Lakes and instagram wherever you go
Last week, I found myself in the state of Rajasthan. I was there with a field team from the organization Accountability Initiative (AI), whose mission is to "strengthen transparency and accountability in governance which is responsive to citizen need."
But more on my work with AI later. This post is dedicated to the moments in
between: those in transit, or late at night, or when my only company was myself.
These moments have increased as I have traveled further from my self-described
"home base" in Bangalore. Time alone is now the majority of my time.
I call this transition easy, which is true, but only in one sense. Practically,
I have become very good at moving around. I can navigate Indian transit quickly
(and cheaply). It's been easy to find reasonable accommodations, and I don't
hesitate to move on when I am not pleased with my current situation. I continue
to empty my suitcase at every stop, constantly redefining what really are
"essential" travel items. So far, good underwear is the only I've identified. I
don't know how I ever wore cotton underwear.
In the other sense--the emotional/cerebral/existential one--my track record is
less consistent. And I choose the word consistent intentionally. There have
been wonderful moments. Like riding around the beautiful Badi Lake, outside of
Udaipur. Or Garba dancing until the sun rose in Ahmedabad. Or debating
artificial intelligence with young Indian journalists in their falling-apart,
book-lined, art-covered apartments. I hope to write more about these experiences
But there have also been afternoons of isolation that stretch into evenings,
that sometimes even stretch into days. They can be punctuated with a phone call
to friends or family or a forced conversation with the person sitting next to me
in the cafe, but given enough time, the sense of dread can be hard to stave off.
In these moments, I have turned to different coping mechanisms, some of which
work better than others.
Netflix can be a welcome respite, but can quickly bring guilt of escapism if not
careful. Writing is often difficult in the moment, but I find myself universally
appreciative after the fact. Photography can be a great way to continue engaging
with my environment, while occupying my hyperactive attention with the minutiae
of exposure, composition, and depth of field. As I'm sure most craftspersons
would attest, working with one's hands is really about placating the mind.
Sometimes the dread of being alone fades quickly, and it often stays within a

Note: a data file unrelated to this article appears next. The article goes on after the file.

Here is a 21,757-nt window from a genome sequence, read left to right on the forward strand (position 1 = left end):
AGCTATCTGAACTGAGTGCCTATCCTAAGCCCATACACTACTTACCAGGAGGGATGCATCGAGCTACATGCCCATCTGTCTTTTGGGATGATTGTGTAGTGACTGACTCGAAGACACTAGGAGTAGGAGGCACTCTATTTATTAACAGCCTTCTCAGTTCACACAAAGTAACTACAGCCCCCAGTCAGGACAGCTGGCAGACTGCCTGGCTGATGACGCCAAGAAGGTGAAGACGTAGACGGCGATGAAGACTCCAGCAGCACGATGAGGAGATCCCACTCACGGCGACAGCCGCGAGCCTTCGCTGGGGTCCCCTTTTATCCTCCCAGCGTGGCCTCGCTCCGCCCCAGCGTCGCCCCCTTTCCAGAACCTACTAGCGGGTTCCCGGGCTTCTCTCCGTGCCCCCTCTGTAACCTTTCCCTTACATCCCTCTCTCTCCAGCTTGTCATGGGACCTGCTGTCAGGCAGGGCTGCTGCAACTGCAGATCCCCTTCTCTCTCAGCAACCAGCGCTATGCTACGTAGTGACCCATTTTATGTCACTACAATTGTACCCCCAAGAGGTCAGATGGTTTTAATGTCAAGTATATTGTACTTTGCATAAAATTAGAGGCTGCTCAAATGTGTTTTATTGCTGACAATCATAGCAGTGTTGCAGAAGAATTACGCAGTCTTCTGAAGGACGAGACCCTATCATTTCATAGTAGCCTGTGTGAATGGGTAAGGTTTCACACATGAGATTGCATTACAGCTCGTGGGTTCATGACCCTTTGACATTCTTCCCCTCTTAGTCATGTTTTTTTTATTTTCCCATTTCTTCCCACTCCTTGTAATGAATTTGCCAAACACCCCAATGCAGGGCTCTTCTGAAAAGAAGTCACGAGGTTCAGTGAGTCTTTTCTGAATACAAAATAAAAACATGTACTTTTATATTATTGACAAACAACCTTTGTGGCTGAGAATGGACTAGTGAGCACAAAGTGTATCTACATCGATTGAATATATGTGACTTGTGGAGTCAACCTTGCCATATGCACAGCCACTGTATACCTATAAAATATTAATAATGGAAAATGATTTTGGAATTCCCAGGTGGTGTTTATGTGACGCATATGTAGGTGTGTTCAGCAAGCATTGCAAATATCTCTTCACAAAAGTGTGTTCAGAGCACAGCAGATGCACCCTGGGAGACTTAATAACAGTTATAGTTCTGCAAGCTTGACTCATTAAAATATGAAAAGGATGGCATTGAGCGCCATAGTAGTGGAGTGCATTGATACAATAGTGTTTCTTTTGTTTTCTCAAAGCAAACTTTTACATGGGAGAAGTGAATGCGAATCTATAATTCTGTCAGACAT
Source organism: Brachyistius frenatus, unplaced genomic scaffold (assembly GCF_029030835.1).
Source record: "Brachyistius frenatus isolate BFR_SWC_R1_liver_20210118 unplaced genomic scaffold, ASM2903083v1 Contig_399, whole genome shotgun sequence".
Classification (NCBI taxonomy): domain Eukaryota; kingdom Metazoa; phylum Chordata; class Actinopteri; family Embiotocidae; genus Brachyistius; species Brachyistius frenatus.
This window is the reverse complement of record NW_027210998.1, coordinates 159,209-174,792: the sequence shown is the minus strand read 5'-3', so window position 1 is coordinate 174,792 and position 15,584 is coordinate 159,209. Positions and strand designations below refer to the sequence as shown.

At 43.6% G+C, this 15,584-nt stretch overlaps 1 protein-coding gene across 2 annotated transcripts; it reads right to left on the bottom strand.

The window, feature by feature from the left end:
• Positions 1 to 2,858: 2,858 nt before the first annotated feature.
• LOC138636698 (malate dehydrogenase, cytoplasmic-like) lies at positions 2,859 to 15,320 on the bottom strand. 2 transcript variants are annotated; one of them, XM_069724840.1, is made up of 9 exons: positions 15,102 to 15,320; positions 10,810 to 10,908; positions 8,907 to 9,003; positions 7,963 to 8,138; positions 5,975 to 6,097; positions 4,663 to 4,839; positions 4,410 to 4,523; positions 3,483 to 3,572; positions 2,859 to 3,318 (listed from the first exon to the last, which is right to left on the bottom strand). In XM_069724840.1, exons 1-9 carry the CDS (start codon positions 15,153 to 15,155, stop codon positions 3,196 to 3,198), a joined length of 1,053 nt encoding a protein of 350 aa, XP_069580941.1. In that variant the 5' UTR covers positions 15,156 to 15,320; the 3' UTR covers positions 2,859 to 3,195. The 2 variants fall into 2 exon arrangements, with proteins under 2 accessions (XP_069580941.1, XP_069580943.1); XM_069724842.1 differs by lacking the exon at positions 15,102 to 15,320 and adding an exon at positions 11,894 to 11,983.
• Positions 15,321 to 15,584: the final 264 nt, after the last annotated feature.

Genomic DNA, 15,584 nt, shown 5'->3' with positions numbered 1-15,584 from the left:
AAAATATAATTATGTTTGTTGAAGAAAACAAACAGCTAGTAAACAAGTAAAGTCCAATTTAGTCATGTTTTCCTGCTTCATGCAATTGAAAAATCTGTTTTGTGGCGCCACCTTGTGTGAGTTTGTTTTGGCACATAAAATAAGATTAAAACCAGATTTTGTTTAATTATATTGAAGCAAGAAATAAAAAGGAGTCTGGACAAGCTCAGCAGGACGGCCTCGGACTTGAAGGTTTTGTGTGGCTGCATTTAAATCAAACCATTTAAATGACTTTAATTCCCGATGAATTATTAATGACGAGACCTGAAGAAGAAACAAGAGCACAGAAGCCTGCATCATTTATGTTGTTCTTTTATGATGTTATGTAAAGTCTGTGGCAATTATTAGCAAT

manageable threshold. Only a few times has it washed in like a flood, thrashing
my mental sandbag wall and leaving me no option but to ride out the wave. These
moments are miserable and serve little practical purpose. I just remind myself
that such lows are, in fact, necessary to differentiate the highs.
I'll leave you with a few excerpts of writing from these moments of isolation,
with a promise of more complete reflections to come.
from my notes 10-17-2019
I smell the train slowing before I feel it. Scents of liquefied rubber
particulate infuse the air and waft through the open air train. Only after
ingesting the rancid and intoxicating fumes for a number of seconds can I
physically perceive that the train is slowing. The next sign has to be the
sound of the axel rattling over the track. The cadence slows with a calming,
predictable deceleration and eventually the sound fades and then disappears
entirely, ending with a quiet, almost imperceptible hiss. We've come to a
stop, but only after this remarkable testament to the power of inertia.
I've been enjoying a long overdue revisit to the Punch Brother's "Phosphorescent Blues." In the course of listening to the album, the train has
moved from golden hot afternoon to pale-blue, smoky dusk. A huge red moon
rises on the other side of the train, only 30 minutes before the sun sets,
creating a dramatic scene.
Earlier in the afternoon, I would lean my arm out of the window and the
whipping wind on my sunburned skin almost felt cool to the touch—like menthol. I thought some one was throwing water out of the window in the cabin ahead of me. That's what the Rajasthan sun can do to you in just a matter of days walking through its sun-bleached forts and palaces.
In Jaipur, the dust suspends in the air permanently, never settling or
accumulating, but simply coating all that moves through it. I feel it on the
foot-bed of my sandals when I get up and down on the train. I feel it on the
back of my phone every time I check a message. It sticks to the sweat on the
back of my neck.
from my notes 10-11-2019
Once again, I find myself before an incredible Lake Pichola sunset.
Unfortunately, once again there is no one to share it with. This trip so far
has definitely allowed me to to become a more introspective person--not
introspective, per say, that's always been my tendency. But just more
comfortable confined to myself. That is definitely a skill being developed by
But often, even when I do connect with people, I only enjoy it so much. It can
be perfectly pleasant, but many one-off conversations just aren't significant
in any way. Endless insignificant interactions can become tiring.
from my notes 10-9-2019
Why the difficulty in engaging things alone? Is there a problem in that I
cannot enjoy this sunset as much just for myself? So much pleasure comes from sharing an experience such as this with some one who you know--who knows you.
In the time of writing this, the sun has set completely. An entire sunset in
three short sentences. How fast the present blends with the future and past.